weaving through stray billows
 moon and I


Daily Moments November 10, 2016 speechless


dancing with the stars (haiku)

In a surprise episode of Chèvrefeuille’s Make the Haiku Complete, the goal is to add the first and third lines to the given middle line to complete the haiku.


dancing in the moonlight
seeking Eros

I thought it would be fun to choose two constellations that are best viewed in November such as Cassiopeia and Pisces. Cassiopeia, a vain beauty trying to catch Eros who is tied his mother Aphrodite…ha! good luck with that! I happen to be a Pisces as well and today is my son’s birthday.


Thank you, Chèvrefeuille for this fun prompt! CDHK


The following text is from Art of Manliness discussing 15 Constellations Every Man Should Know.

Pisces:  Latin for “fish” (plural) Best viewed in: NovemberThe two fish of the sky represent Aphrodite and her son Eros, who turned themselves into fish and tied themselves together with rope in order to escape Typhon, the largest and most vile monster in all of Greek mythology. (Art of Manliness)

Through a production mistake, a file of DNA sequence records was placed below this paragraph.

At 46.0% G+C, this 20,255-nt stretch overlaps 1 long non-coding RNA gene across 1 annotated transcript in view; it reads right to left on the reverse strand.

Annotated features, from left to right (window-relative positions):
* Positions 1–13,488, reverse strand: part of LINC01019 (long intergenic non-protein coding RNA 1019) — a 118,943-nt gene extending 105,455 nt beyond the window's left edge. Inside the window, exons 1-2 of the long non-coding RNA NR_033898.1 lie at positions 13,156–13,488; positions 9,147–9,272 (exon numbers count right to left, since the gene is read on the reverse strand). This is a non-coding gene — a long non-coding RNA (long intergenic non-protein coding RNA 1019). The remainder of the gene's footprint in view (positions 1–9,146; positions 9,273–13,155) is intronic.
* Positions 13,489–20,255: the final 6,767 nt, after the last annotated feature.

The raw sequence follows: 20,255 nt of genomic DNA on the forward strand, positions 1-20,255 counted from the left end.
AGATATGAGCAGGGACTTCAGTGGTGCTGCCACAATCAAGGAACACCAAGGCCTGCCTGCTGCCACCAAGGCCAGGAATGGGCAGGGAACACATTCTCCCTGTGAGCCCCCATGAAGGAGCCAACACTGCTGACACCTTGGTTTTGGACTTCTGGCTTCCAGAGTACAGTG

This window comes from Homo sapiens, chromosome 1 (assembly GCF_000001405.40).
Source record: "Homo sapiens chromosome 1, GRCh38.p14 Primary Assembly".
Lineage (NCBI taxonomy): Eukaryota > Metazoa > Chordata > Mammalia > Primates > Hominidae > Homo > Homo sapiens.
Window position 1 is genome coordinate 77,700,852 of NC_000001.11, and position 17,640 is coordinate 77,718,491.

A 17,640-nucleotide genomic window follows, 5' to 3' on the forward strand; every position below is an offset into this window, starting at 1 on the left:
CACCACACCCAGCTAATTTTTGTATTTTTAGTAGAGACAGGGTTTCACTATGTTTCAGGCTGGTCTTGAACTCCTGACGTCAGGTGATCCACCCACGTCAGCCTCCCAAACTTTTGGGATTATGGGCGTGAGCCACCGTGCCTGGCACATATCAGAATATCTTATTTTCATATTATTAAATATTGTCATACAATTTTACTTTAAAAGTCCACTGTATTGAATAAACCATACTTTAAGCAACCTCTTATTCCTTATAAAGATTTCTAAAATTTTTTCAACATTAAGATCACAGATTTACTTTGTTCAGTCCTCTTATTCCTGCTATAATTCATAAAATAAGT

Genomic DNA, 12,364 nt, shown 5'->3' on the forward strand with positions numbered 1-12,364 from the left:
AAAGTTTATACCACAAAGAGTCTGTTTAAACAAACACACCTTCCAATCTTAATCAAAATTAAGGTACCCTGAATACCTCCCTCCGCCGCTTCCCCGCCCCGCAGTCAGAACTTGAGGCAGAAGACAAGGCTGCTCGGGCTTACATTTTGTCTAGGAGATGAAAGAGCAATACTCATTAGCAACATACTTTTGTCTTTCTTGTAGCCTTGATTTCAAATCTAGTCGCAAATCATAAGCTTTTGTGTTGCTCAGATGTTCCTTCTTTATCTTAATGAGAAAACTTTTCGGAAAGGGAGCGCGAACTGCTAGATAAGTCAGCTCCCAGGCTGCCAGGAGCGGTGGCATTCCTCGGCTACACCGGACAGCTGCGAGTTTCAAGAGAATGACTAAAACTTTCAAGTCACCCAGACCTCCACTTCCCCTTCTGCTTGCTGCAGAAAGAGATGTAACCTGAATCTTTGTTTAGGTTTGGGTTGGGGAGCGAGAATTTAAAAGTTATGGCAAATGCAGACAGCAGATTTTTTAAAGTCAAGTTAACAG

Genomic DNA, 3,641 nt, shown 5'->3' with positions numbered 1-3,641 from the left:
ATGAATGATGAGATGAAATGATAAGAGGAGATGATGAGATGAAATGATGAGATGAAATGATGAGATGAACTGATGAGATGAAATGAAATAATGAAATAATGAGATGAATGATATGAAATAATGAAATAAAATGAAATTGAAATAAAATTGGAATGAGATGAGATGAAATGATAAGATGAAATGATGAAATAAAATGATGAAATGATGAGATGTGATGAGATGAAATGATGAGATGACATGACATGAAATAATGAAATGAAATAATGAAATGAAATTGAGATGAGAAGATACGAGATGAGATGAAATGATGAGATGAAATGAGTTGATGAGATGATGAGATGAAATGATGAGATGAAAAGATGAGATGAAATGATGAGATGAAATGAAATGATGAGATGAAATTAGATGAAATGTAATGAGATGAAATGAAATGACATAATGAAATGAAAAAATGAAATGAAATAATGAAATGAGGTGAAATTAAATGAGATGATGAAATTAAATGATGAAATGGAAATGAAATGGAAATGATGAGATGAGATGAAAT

No Latin meaning, it’s the name of a queen in Greek mythology Best viewed in: November

Cassiopeia, in Greek mythology, was a vain queen who often boasted about her beauty. She was the mother of Princess Andromeda, and in contrast to other figures being placed in the sky in honor, Cassiopeia was forced to the heavenly realms as punishment. As the story goes, she boasted that her beauty (or her daughter’s, depending on the story) was greater than that of the sea nymphs. This was quite an offense, and she was banned to the sky for all to gawk at.  (Art of Manliness)

time (troibun) Daily Moments November 7, 2016

(c)Clr’16 Olivier